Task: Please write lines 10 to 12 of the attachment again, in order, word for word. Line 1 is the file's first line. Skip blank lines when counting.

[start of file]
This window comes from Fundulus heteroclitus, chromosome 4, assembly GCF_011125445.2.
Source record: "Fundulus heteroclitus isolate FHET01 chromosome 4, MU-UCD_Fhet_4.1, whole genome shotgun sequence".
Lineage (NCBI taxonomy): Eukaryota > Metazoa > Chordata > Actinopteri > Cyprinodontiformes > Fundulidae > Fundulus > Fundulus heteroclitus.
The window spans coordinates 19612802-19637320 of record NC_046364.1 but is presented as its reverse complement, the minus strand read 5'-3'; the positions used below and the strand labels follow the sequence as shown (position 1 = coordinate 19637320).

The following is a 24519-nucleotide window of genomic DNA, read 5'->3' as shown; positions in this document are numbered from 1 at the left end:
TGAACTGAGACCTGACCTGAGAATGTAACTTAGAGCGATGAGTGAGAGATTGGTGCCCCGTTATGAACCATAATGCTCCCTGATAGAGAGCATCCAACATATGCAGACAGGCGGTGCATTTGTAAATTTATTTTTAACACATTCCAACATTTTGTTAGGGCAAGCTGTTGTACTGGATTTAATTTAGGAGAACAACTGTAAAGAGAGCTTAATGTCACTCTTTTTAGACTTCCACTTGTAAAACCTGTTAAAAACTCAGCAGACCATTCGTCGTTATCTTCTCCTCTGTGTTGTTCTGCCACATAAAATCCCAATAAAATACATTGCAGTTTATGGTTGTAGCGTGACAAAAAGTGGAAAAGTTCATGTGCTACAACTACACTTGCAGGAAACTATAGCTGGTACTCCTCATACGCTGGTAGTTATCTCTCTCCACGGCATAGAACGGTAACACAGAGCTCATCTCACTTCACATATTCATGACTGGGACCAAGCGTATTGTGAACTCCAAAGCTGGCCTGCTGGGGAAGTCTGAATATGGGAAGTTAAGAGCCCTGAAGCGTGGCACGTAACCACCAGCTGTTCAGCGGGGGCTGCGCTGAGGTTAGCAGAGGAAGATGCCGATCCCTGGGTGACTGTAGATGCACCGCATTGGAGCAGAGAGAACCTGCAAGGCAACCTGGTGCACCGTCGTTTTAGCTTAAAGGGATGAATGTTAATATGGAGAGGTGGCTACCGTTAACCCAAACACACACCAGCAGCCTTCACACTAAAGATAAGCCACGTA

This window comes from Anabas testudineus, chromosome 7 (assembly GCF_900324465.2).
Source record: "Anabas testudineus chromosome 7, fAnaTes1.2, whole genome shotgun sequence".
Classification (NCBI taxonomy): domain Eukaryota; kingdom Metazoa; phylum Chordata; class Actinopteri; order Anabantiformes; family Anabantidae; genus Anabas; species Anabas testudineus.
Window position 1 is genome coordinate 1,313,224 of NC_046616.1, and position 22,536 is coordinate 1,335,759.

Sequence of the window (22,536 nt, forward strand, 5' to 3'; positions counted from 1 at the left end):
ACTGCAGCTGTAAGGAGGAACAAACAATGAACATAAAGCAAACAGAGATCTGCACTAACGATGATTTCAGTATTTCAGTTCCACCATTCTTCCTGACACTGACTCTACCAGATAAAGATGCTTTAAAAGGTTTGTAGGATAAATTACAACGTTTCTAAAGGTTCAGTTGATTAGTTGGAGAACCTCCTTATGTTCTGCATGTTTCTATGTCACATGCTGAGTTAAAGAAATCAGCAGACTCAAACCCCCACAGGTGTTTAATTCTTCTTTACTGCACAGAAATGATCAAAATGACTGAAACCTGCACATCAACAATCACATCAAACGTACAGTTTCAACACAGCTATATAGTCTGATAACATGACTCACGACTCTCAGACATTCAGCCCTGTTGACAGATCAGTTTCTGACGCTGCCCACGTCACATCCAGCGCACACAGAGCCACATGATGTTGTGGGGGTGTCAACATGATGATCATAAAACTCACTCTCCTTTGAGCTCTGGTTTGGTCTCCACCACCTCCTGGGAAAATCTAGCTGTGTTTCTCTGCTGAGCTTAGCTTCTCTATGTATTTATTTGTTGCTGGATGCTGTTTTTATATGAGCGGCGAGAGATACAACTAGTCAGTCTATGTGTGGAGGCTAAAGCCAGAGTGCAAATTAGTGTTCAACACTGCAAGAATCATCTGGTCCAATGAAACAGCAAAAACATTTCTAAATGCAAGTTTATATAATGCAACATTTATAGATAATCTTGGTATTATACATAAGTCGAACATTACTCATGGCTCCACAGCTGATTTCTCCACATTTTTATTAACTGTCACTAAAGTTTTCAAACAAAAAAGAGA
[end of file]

Window position 1 is genome coordinate 1,313,224 of NC_046616.1, and position 22,536 is coordinate 1,335,759.

Sequence of the window (22,536 nt, forward strand, 5' to 3'; positions counted from 1 at the left end):
ACTGCAGCTGTAAGGAGGAACAAACAATGAACATAAAGCAAACAGAGATCTGCACTAACGATGATTTCAGTATTTCAGTTCCACCATTCTTCCTGACACTGACTCTACCAGATAAAGATGCTTTAAAAGGTTTGTAGGATAAATTACAACGTTTCTAAAGGTTCAGTTGATTAGTTGGAGAACCTCCTTATGTTCTGCATGTTTCTATGTCACATGCTGAGTTAAAGAAATCAGCAGACTCAAACCCCCACAGGTGTTTAATTCTTCTTTACTGCACAGAAATGATCAAAATGACTGAAACCTGCACATCAACAATCACATCAAACGTACAGTTTCAACACAGCTATATAGTCTGATAACATGACTCACGACTCTCAGACATTCAGCCCTGTTGACAGATCAGTTTCTGACGCTGCCCACGTCACATCCAGCGCACACAGAGCCACATGATGTTGTGGGGGTGTCAACATGATGATCATAAAACTCACTCTCCTTTGAGCTCTGGTTTGGTCTCCACCACCTCCTGGGAAAATCTAGCTGTGTTTCTCTGCTGAGCTTAGCTTCTCTATGTATTTATTTGTTGCTGGATGCTGTTTTTATATGAGCGGCGAGAGATACAACTAGTCAGTCTATGTGTGGAGGCTAAAGCCAGAGTGCAAATTAGTGTTCAACACTGCAAGAATCATCTGGTCCAATGAAACAGCAAAAACATTTCTAAATGCAAGTTTATATAATGCAACATTTATAGATAATCTTGGTATTATACATAAGTCGAACATTACTCATGGCTCCACAGCTGATTTCTCCACATTTTTATTAACTGTCACTAAAGTTTTCAAACAAAAAAGAGA